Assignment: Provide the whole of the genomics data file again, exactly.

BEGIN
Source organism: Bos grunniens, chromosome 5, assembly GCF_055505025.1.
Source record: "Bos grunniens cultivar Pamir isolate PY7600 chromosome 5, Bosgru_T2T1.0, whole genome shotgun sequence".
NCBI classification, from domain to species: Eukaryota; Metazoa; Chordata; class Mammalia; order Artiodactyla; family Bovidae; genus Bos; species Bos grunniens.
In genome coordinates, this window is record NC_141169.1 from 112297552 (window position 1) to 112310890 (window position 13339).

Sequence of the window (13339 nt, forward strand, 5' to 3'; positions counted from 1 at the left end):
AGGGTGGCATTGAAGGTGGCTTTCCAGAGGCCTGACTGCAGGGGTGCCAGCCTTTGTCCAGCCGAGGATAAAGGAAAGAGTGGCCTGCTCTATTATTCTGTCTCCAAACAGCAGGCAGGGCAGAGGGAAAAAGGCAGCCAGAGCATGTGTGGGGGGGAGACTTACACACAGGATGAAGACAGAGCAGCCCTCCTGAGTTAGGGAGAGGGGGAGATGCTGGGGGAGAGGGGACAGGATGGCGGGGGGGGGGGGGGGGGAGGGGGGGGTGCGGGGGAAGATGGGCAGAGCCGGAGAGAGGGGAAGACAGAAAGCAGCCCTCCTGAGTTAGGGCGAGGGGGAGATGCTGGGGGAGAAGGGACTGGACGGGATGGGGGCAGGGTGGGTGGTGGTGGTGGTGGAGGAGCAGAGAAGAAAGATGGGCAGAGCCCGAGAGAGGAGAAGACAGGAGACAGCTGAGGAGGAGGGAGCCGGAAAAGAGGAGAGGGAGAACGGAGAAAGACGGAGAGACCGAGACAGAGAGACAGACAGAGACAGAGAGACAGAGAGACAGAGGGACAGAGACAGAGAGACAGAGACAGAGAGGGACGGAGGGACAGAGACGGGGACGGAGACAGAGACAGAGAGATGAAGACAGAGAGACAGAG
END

Source organism: Bos grunniens, chromosome 5, assembly GCF_055505025.1.
Source record: "Bos grunniens cultivar Pamir isolate PY7600 chromosome 5, Bosgru_T2T1.0, whole genome shotgun sequence".
NCBI classification, from domain to species: Eukaryota; Metazoa; Chordata; class Mammalia; order Artiodactyla; family Bovidae; genus Bos; species Bos grunniens.
In genome coordinates, this window is record NC_141169.1 from 112297552 (window position 1) to 112310890 (window position 13339).

Sequence of the window (13339 nt, forward strand, 5' to 3'; positions counted from 1 at the left end):
AGGGTGGCATTGAAGGTGGCTTTCCAGAGGCCTGACTGCAGGGGTGCCAGCCTTTGTCCAGCCGAGGATAAAGGAAAGAGTGGCCTGCTCTATTATTCTGTCTCCAAACAGCAGGCAGGGCAGAGGGAAAAAGGCAGCCAGAGCATGTGTGGGGGGGAGACTTACACACAGGATGAAGACAGAGCAGCCCTCCTGAGTTAGGGAGAGGGGGAGATGCTGGGGGAGAGGGGACAGGATGGCGGGGGGGGGGGGGGGGGAGGGGGGGGTGCGGGGGAAGATGGGCAGAGCCGGAGAGAGGGGAAGACAGAAAGCAGCCCTCCTGAGTTAGGGCGAGGGGGAGATGCTGGGGGAGAAGGGACTGGACGGGATGGGGGCAGGGTGGGTGGTGGTGGTGGTGGAGGAGCAGAGAAGAAAGATGGGCAGAGCCCGAGAGAGGAGAAGACAGGAGACAGCTGAGGAGGAGGGAGCCGGAAAAGAGGAGAGGGAGAACGGAGAAAGACGGAGAGACCGAGACAGAGAGACAGACAGAGACAGAGAGACAGAGAGACAGAGGGACAGAGACAGAGAGACAGAGACAGAGAGGGACGGAGGGACAGAGACGGGGACGGAGACAGAGACAGAGAGATGAAGACAGAGAGACAGAG